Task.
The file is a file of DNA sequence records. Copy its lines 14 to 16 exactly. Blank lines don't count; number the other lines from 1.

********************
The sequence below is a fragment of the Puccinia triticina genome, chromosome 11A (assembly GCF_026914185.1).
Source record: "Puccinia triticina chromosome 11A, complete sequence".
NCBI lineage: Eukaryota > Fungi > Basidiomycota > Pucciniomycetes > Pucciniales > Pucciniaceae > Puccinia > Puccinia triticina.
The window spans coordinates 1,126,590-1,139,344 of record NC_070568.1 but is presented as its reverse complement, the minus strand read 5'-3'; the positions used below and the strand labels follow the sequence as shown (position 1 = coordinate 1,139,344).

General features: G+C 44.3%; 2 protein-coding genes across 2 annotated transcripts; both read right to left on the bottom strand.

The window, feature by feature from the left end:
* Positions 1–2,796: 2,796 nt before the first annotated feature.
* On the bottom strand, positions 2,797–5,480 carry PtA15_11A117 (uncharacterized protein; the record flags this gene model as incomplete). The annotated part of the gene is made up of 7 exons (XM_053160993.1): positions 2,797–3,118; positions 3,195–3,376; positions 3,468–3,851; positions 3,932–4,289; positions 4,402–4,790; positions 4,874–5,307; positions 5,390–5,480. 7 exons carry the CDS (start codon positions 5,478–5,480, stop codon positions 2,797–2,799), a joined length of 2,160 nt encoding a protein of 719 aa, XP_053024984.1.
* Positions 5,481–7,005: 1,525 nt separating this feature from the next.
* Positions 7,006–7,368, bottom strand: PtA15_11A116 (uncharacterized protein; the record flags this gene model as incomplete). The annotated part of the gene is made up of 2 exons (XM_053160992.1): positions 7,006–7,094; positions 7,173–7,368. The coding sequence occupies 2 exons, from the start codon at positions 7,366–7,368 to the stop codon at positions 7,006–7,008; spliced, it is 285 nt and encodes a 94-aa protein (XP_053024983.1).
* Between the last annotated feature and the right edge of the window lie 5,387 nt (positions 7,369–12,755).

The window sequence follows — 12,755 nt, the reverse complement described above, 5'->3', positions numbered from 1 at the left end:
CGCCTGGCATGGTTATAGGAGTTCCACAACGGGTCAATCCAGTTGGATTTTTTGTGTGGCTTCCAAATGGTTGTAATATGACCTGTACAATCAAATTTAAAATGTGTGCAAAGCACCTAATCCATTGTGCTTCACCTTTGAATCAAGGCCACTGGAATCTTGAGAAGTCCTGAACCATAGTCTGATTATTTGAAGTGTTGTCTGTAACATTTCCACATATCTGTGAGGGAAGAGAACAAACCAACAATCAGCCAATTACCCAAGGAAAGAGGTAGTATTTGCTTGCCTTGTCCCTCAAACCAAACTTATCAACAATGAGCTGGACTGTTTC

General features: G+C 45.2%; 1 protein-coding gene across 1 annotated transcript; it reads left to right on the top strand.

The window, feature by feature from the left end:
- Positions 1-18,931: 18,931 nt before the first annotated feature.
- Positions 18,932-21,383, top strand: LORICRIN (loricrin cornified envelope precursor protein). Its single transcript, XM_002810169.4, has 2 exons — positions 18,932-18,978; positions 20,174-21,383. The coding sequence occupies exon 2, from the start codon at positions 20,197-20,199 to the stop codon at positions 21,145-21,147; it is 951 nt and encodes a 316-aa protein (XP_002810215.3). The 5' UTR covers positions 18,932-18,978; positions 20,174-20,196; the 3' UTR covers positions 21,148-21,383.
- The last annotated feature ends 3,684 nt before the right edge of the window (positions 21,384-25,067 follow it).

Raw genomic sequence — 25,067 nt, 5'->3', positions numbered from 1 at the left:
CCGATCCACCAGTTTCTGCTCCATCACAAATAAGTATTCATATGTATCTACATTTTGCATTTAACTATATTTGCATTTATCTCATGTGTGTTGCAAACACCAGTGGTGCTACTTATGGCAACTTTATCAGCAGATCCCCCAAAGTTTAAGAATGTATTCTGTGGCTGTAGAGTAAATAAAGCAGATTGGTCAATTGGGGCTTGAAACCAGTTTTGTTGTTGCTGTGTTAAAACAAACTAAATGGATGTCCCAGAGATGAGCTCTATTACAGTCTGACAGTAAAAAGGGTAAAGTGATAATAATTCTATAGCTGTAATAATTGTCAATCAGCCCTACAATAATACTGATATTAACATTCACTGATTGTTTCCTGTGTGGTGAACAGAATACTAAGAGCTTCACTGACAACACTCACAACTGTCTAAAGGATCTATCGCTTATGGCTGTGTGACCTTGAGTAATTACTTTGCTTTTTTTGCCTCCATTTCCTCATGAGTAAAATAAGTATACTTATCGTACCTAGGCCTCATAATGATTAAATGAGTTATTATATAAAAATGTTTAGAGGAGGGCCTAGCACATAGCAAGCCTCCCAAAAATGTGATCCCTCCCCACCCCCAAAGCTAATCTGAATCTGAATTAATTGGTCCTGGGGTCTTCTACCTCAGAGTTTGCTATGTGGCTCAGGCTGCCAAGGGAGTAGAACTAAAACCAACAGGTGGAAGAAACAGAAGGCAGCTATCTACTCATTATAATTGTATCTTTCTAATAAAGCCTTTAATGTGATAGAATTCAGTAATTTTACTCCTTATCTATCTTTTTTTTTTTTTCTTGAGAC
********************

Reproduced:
General features: G+C 45.2%; 1 protein-coding gene across 1 annotated transcript; it reads left to right on the top strand.

The window, feature by feature from the left end:
- Positions 1-18,931: 18,931 nt before the first annotated feature.